Excessive Midrange Energy?


I wasn't sure whether to post this on the digital forum or not, but I'll give it a whirl here.

Earlier this year, I completed a custom loudspeaker project using the Great Plains (Altec) 604 driver. Ever since building the speakers, I have been battling excessive midrange energy. I'm on my second set of XO's, and have a third option in the works.

I'm powering the system with a new Cary SLI-80, and have tried both modes of operation (triode and ultralinear). I think I prefer the sound of the triode mode, but it does nothing to tame the midrange energy.

My source is a 15+ year old Rotel RCD-965BX. Now, let me start by saying I'm not a big believer in moon rocks and snake oil, but I do wonder if the CD player could possibly be contributing to this issue.

I realize that capacitors and other electrical components age, and I was amazed at how my Sumo amplifier changed in sound as it got upwards of 10 years old.

Is it possible that the CD player could be causing, or adding to the excessive midrange energy, or is digital, well, digital? I just want to make sure I'm not barking up the wrong tree before I go borrowing CD players and such.

Thanks a bunch for any input!
Frankly, I'd suspect the speaker since its contribution to the frequency response exceeds that of other components.

The cd player is very unlikely to be the culprit. If you have a spectral balance problem such as recessed bass or treble range, it will make the mids seem prominent. Do you have a db meter and a test cd? The overall frequency response you measure should give you a better clue to as to where the problem lies.
Let's see: The problem arose with the implementation of these speakers. Did anything else change?

Thanks for the input. I strongly suspected the CD player was not the issue. Both the speakers and Cary SLI-80 are new to the system.

I originally powered the speakers with a Parasound Halo SS amplifier and Sonic Frontiers SFL-1 Pre-amp, but the desire for change got the best of me, and I decided to try tubes for the second time in my 30+ years in this hobby. The speakers also require an amp with a higher output impedance than the typical SS amp, and the tube amplifier did fill in the bass region quite nicely.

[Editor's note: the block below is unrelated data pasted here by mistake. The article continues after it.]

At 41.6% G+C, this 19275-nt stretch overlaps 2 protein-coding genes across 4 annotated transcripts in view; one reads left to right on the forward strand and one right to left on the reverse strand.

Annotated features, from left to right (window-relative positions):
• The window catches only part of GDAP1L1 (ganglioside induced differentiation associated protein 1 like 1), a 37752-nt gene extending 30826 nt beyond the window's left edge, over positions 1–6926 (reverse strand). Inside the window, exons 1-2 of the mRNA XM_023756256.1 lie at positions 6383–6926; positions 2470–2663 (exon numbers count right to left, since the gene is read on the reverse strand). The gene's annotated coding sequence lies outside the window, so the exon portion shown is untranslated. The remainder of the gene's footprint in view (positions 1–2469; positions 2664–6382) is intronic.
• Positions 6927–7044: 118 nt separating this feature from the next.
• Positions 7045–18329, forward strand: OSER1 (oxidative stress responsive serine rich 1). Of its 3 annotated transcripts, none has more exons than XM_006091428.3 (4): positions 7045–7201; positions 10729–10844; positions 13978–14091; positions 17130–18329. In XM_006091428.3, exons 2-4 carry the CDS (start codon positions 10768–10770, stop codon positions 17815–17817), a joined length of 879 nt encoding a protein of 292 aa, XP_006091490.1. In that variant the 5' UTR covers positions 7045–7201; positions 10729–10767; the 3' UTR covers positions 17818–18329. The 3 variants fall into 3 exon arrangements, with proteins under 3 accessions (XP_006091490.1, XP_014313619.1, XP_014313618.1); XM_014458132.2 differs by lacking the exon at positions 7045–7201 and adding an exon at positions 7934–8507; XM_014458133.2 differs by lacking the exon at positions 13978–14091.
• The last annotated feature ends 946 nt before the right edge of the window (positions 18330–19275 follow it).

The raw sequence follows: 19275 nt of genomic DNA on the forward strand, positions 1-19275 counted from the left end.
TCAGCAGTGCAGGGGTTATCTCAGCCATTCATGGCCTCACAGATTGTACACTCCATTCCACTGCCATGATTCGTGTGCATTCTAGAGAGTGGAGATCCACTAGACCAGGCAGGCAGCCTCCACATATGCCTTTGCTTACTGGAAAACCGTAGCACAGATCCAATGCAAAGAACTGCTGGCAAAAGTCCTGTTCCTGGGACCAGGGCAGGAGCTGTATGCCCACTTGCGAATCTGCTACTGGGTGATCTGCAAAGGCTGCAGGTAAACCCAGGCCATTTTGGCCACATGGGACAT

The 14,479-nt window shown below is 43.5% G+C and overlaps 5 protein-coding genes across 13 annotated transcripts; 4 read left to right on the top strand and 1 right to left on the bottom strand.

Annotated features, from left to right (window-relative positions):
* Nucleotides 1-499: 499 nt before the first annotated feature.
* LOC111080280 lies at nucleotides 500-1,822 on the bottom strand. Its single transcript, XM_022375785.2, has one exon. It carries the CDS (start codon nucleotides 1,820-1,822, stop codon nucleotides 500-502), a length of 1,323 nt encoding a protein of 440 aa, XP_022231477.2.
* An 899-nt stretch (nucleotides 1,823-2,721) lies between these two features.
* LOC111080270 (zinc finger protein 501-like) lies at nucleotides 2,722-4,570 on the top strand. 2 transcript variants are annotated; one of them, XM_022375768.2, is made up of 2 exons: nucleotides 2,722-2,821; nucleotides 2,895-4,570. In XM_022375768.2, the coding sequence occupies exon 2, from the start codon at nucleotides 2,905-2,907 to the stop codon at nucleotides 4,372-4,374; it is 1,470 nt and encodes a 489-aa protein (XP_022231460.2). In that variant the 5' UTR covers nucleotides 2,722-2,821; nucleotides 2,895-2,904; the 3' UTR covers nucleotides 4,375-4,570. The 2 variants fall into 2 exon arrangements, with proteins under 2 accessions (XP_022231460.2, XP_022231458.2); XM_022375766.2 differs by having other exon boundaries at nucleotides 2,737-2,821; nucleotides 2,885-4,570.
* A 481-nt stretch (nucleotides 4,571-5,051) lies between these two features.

I have an L-Pad installed on the XO, but dialing it down takes the life out of the speaker. Is there such a place that you can take a pair of speakers and have them measured, in an anechoic chamber for example, and determine a crossover designe from these measurements?

I have so much time, money and energy in the speakers now, that at this point, I just don't want to give up on them. I feel like I'm one last grasp away from audio nirvana, but it's slippery indeed! 8)
This is the design. A 16 inch driver will start to beam at 1 Khz. This will reduce the lower mid energy. Then as the horn takes over at 1500 Hz you will get some strong upper midrange energy. The horn will then roll off the highs - leaving the impression of strong bass with a pronounced midrange peak.

Since a lot of this is due to the design of the transducer you can't really eq it down and get it to sound right. If you eq it down then it will sound dull. It is partly dispersion and how it loads the room.
I've communicated with other folks that aren't experiencing this effect with their systems, although I believe their XO's are slightly different than mine.

I like the forward nature of the driver, as it really extracts detail beautifully, and it's very lively and "you are there" sounding. I'm sure a good portion of the issue is poor recordings, so I've got a few gremlin's at work here.

I've experimented with placement, but perhaps I should try a few more locations.

Hard to say what's going on with the speakers without a rather comprehensive set of measurements. What you are hearing might be something that can be addressed in the crossover, but some things simply cannot be. Sorry I know that doesn't help much.

You mentioned other people getting good results using a slightly different crossover. In my experience the difference between a good crossover and a lousy one can come down to one dB difference here and there. In my opinion, crossover design (which includes passive equalization of course) is the heart and soul of loudspeaker design. It might well be worthwhile trying that crossover mod that others say sounds better in the midrange.


You can alternatively try a set of XLO reference/signature interconnects (or similar sounding alternatives), which in my opinion, slightly recesses the midrange frequency and can compensate. Also, experiment with hard cones on components and speakers will likely thin out the midrange a bit too.